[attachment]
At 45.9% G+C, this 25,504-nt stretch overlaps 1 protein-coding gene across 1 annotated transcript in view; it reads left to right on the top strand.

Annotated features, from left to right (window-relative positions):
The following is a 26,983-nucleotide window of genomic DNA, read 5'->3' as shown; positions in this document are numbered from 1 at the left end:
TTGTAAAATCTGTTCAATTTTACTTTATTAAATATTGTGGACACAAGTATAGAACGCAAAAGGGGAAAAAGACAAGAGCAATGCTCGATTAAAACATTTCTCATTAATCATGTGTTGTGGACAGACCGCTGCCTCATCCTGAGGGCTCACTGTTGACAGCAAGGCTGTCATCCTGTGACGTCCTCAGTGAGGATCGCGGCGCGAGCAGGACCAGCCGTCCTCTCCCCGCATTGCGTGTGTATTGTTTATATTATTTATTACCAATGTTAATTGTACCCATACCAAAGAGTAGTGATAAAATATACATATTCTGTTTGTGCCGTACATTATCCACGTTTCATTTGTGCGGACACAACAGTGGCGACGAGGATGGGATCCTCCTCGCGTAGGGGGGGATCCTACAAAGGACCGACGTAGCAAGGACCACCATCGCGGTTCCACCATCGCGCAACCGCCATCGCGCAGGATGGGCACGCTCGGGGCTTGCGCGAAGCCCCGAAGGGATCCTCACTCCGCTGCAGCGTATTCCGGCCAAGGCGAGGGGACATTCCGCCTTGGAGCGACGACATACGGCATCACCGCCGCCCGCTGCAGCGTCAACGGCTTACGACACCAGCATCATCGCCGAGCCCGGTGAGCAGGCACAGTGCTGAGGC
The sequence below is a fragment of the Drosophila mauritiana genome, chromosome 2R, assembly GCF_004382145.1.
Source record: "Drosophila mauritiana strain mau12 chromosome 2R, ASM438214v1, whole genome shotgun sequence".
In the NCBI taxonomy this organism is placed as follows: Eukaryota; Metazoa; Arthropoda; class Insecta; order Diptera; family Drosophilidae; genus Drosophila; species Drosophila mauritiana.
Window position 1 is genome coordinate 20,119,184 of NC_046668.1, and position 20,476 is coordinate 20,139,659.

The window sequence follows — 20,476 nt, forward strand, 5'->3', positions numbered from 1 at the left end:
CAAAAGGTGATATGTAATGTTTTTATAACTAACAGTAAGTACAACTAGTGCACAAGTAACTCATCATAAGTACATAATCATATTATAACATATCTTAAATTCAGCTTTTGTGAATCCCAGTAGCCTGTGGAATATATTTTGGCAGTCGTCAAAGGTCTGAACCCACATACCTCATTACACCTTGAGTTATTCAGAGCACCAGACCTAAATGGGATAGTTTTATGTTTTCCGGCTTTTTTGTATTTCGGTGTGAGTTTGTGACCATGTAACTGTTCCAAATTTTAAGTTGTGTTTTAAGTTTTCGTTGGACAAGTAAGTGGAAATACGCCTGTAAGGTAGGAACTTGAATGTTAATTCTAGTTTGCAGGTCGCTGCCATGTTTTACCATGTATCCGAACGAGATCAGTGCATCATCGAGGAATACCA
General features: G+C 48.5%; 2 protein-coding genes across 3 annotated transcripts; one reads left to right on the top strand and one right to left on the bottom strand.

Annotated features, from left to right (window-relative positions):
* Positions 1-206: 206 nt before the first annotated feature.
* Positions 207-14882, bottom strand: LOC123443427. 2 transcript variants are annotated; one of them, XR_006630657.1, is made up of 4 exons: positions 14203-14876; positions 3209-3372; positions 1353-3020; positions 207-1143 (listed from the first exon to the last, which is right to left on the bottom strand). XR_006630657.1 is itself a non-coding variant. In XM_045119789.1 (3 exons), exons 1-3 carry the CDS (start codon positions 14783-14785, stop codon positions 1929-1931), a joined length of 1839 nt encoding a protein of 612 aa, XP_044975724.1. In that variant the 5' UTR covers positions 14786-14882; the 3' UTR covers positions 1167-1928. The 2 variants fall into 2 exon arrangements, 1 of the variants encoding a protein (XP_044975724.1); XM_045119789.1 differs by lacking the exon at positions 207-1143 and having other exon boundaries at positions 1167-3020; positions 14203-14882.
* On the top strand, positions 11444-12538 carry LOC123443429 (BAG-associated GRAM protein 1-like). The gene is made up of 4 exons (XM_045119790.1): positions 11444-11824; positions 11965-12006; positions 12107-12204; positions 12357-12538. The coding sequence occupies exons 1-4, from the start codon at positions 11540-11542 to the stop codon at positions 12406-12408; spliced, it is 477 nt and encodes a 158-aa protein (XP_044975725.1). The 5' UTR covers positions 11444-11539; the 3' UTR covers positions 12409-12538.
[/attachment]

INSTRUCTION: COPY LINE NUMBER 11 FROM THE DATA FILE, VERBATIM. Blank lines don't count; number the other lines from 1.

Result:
General features: G+C 48.5%; 2 protein-coding genes across 3 annotated transcripts; one reads left to right on the top strand and one right to left on the bottom strand.